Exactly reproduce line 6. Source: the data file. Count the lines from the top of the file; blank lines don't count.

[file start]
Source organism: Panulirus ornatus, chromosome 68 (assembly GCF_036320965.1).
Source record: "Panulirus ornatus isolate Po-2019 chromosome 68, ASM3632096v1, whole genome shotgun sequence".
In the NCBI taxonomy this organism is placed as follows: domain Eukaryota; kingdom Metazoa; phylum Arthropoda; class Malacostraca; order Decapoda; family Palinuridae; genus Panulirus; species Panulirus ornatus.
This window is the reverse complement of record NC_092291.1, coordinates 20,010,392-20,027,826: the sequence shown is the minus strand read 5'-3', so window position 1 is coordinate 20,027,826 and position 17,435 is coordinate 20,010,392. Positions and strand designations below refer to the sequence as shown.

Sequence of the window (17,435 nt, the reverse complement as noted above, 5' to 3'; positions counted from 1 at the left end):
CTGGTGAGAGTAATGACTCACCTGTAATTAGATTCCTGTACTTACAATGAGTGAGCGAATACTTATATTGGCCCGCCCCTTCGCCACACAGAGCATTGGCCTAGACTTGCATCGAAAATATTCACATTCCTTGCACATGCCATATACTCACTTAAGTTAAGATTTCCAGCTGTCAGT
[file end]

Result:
CTGGTGAGAGTAATGACTCACCTGTAATTAGATTCCTGTACTTACAATGAGTGAGCGAATACTTATATTGGCCCGCCCCTTCGCCACACAGAGCATTGGCCTAGACTTGCATCGAAAATATTCACATTCCTTGCACATGCCATATACTCACTTAAGTTAAGATTTCCAGCTGTCAGT